Exercise Rainier War 22B: setting the standard for AMC’s certifying events

  • Published
  • By Airman 1st Class Colleen Anthony
  • 62d Airlift Wing Public Affairs

As Exercise Rainier War 22B comes to a close, Team McChord reflects on the groundbreaking firsts that help set the standard for Air Mobility Command’s certifying events. Through this exercise, Airmen championed innovative ideas to execute an Integrated Combat Turn: the rapid re-arming and refueling of aircraft in austere environments.

“This is the first time that we’ve brought in our own R-11 refueler, munitions, bomb loaders and the Multi-Capable Airmen package to do a re-arm and refuel of a fighter aircraft,” said U.S. Air Force Lt. Col. Matthew Weinberg, 62d Airlift Wing exercise director of Rainier War 22B. “We didn’t have access to anything else during Rainier War other than what we brought, and we did the refueling, rearming, collapsed the site and flew away. That is what makes Rainier War so unique, because the site was empty before us, and empty after us.”

One of the many challenges of deployed environments is access to fuel. Entering enemy territory to plan and stage a refueling site ahead of time isn’t always a safe option. The Airmen of Team McChord used Rainier War 22B to test a solution for this problem.

“There are only a few ways that you can get fuel to an austere location, but those methods can leave you open to the enemy,'' said U.S. Air Force Tech. Sgt. Colin Coleman, ramp coordinator with the 7th Airlift Squadron during Rainier War 22B. “What we aimed to accomplish here was an ICT; waiting up to 36 hours for the R-11 Fuel Truck to be completely drained wasn't an option.”

Months before Rainier War 22B, Team McChord, AMC and Air Force Materiel Command diligently coordinated a waiver for one of McChord’s R-11 Fuel Truck, to fly without the standard fuel purging process in a C-17 Globemaster III. Although this isn't the first time this R-11 waiver has been applied, it is the first time Air Force observation teams oversaw its execution, which could drive policy change for R-11 air transportation. The team was represented by officials from Air Force Petroleum Agency, AFMC Packaging and Policy Branch, AMC’s: Test and Evaluation, and Directorate of Air, Space and Information Operations.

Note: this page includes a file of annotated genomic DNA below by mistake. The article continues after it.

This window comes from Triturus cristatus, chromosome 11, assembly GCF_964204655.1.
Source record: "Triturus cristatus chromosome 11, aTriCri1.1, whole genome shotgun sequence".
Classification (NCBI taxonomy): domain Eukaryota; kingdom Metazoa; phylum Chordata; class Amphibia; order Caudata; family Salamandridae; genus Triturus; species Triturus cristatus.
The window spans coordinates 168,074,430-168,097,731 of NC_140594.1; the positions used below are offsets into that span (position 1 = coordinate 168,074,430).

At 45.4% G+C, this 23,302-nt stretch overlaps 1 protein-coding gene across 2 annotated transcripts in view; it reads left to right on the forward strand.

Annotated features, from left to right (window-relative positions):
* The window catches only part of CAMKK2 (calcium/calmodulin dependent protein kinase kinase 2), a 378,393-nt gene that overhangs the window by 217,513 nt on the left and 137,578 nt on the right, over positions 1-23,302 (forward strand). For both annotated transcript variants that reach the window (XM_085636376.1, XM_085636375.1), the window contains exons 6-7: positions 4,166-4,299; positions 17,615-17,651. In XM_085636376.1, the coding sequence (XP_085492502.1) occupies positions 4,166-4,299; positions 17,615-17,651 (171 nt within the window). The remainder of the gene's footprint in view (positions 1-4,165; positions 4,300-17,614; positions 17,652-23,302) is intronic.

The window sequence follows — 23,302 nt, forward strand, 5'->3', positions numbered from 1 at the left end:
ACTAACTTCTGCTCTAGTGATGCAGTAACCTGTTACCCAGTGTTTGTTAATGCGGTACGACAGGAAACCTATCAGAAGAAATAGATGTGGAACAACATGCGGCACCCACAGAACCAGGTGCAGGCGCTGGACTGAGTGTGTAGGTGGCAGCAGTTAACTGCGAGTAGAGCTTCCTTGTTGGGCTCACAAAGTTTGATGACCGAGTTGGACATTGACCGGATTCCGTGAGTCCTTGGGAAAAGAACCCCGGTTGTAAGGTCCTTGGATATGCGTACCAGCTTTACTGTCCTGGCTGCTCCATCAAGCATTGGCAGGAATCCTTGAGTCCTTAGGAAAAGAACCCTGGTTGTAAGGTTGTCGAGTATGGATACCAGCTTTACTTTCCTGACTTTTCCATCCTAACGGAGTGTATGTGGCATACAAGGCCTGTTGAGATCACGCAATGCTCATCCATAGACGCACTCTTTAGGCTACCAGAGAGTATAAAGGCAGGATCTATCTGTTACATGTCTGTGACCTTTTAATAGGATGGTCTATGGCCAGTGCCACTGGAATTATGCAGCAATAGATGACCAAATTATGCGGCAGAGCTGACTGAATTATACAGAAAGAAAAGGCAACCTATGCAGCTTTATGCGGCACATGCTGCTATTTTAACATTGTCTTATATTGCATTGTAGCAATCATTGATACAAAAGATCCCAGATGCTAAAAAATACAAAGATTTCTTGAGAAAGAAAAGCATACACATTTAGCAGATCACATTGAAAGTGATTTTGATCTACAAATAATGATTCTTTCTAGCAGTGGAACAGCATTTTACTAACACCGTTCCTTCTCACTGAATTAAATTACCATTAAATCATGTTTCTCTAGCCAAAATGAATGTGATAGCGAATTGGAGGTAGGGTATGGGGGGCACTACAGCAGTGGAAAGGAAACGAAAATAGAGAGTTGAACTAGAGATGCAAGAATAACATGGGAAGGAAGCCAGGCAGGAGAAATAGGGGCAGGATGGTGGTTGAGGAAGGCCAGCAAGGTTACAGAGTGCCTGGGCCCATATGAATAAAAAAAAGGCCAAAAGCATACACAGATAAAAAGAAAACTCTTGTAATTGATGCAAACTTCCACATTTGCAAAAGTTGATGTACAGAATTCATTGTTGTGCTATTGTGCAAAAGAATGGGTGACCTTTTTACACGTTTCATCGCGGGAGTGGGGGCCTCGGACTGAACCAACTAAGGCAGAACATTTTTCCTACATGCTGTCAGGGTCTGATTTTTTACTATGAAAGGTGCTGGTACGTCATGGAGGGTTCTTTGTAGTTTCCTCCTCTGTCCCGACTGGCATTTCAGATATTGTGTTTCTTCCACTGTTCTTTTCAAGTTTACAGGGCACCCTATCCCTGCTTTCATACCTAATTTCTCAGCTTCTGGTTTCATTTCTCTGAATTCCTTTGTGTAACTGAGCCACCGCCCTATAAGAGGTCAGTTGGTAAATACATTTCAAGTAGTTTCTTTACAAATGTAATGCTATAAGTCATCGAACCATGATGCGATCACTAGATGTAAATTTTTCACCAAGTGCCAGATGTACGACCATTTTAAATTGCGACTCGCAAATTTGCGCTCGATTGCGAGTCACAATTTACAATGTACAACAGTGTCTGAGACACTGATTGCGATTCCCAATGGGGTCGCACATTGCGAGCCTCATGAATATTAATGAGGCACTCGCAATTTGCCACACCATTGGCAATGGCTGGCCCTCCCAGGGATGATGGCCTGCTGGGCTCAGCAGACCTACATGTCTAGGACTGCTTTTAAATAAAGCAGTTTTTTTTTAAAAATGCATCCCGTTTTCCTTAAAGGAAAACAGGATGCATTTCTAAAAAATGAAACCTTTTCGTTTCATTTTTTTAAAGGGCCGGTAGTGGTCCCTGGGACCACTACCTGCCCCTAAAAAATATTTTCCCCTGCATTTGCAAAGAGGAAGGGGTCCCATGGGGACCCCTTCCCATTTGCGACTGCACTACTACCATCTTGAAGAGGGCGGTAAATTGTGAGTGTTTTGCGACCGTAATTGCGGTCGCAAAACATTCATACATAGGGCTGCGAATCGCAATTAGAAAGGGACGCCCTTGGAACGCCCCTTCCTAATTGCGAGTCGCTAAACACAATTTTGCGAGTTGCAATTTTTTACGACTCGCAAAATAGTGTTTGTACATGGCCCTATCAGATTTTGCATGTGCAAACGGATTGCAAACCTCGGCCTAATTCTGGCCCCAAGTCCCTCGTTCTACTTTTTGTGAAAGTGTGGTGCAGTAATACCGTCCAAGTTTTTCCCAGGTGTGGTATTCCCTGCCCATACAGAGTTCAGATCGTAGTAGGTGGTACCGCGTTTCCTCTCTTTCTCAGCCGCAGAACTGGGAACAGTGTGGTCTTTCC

“The big takeaway from the waiver was having the observation team available to monitor the R-ll during flight. I am optimistic this will lead to air transport policy change, which will save time during future operations,” said U.S. Air Force Senior Master Sgt. Rick Roberts, fuels superintendent with the 627th Logistics Readiness Squadron.

Following in the footsteps of last year's integration of wet-wing defueling operations, McChord’s dedication to cutting refueling time by 24+ hours led to the success of ICT operations during Rainier War 22B, and the furthering of the 62d Airlift Wing’s combat capabilities in austere locations.

“I’ve never seen refueling done that way,” said U.S. Air Force Senior Airman Logan Wherley, a petroleum, oil, and lubricants journeyman with the 627th LRS. “It's something us Airmen are just starting to understand, but it's taught me to be ready to adapt.”

Certifying events such as Rainier War create opportunities for units to apply higher risk tactics in a safe environment, rather than out of necessity, down range.

“It’s important for a certifying event to include things that haven't been seen or done before. You need to see that Airmen can handle the unexpected when they're deployed and alone,” said Coleman. “This exercise has helped build that standard and hopefully it will push out to the rest of AMC and become the baseline.”